IMDb Rating 6.3 10 900

Keywords:   woman director

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Uploaded By: FREEMAN
March 31, 2022 at 12:27 PM



Peter Facinelli as Lucifer
Frances Conroy as Anne's Mother
Vincent Gallo as Preacher
Anna Levine as Mae
935.09 MB
English 2.0
23.976 fps
1 hr 41 min
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Movie Reviews

Reviewed by claudio_carvalho 6 / 10

Mental Illness and Religious Paranoia

The ten year-old Angela (Miranda Stuart Rhyne) and her little sister Ellie (Charlotte Blythe) move to an old house in the countryside with her parents Mae (Anna Thomson) and Andrew (John Ventimiglia). Their mother has mental illness and has just left an institution and her husband tries to keep the dysfunctional family together. Angela is an imaginative disturbed girl that might have inherited the illness of her mother and is obsessed by purification to get rid of her sins; and has visions of the fallen angel Lucifer and the Virgin Mary. She leads her little sister in her paranoia and uses a circle of toys and dolls to protect them against evil. They have a crazy neighbor that Angela believes is an angel and she asks the woman how to find the way to heaven. When Mae returns to the institution, Angela becomes uncontrollable in her quest to heaven.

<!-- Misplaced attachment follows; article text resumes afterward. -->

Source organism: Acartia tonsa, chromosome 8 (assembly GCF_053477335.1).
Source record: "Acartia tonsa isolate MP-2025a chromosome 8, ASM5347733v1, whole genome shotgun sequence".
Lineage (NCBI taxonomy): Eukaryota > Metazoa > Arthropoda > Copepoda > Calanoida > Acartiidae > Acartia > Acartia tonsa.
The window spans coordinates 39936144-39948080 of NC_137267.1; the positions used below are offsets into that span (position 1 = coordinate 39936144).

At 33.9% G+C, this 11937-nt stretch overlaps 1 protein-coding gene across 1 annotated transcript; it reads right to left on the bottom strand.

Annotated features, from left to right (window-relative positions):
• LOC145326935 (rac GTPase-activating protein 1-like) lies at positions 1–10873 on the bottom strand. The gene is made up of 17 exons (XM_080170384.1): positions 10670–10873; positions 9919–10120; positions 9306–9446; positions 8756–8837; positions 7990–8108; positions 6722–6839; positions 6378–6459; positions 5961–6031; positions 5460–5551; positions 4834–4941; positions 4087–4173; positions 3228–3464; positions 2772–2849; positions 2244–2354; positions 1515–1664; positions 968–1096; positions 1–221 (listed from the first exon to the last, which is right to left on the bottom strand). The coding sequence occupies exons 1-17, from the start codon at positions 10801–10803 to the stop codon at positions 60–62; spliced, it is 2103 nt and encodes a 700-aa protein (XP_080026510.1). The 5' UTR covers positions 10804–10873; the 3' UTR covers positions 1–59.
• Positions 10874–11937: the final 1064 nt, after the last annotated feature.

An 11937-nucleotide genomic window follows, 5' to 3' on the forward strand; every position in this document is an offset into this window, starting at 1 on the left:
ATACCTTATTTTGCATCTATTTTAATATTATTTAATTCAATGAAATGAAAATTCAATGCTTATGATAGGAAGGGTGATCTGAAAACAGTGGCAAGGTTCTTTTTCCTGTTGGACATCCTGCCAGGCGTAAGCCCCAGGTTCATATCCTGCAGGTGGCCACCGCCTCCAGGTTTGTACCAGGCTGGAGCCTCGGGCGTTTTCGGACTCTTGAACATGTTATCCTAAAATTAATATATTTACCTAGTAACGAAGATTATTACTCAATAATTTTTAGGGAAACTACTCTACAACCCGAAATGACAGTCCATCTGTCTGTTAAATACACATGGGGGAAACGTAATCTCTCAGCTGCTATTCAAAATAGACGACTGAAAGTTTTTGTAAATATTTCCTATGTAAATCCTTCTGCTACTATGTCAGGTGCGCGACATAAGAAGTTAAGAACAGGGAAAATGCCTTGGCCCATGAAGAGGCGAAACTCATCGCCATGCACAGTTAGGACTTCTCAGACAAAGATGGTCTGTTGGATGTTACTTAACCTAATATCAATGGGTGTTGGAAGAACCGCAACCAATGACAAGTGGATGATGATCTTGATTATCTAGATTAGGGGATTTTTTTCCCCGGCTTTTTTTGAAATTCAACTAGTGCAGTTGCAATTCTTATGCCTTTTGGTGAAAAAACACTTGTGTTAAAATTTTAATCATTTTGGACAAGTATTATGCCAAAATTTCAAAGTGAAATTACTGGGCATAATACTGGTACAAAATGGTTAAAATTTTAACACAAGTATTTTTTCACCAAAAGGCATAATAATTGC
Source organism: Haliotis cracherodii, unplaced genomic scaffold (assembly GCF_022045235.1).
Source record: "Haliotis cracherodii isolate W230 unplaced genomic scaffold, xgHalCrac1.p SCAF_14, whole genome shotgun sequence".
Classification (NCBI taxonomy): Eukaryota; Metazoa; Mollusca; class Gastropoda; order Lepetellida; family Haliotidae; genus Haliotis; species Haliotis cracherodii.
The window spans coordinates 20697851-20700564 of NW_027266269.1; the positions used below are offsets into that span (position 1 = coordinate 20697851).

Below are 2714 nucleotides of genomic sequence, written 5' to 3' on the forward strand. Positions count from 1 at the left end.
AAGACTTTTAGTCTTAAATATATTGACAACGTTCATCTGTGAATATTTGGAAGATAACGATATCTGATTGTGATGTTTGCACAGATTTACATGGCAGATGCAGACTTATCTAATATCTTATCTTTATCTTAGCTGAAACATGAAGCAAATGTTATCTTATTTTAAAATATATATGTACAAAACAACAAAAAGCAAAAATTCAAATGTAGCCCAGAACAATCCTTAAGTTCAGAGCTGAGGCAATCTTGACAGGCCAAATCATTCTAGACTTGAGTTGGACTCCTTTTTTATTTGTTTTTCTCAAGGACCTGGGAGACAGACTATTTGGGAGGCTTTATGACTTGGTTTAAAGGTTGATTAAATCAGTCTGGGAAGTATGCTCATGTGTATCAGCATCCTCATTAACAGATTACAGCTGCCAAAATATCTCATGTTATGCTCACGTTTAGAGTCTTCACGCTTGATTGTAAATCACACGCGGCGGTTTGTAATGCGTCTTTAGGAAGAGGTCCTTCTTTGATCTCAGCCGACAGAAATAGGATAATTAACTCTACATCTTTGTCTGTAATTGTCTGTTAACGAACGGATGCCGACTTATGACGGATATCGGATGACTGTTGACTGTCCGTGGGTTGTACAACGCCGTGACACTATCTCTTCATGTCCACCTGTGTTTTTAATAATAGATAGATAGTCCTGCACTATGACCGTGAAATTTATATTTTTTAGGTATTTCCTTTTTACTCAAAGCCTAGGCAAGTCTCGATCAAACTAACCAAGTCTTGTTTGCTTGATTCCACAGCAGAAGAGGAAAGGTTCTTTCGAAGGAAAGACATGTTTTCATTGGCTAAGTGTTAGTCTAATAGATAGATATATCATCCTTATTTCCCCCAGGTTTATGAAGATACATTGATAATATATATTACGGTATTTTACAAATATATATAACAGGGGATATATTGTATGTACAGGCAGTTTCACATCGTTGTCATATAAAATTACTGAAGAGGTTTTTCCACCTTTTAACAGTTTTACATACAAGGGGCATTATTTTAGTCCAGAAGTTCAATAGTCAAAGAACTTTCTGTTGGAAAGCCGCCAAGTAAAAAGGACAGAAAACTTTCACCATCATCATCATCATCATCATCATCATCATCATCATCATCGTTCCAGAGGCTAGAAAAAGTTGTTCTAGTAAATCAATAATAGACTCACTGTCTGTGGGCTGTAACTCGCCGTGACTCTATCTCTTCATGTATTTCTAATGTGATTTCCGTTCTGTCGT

"Angela" is a weird and bizarre film about mental illness and religious paranoia. Angela seems to have inherited the mental disorder of her mother, having vision of Lucifer and Virgin Mary, and fantasizing purification processes to cleanse the sins to reach heaven. The worst is that she drags her little sister in her fantasy. The tragic conclusion is expected. It is impressive the number of times that the microphone is visible. My vote is six.

Title (Brazil): 'Angela: Nas Asas da Imaginação' ("Angela: In the Wings of the Imagination")

Reviewed by lee_eisenberg 2 / 10

after a promising start, it goes bad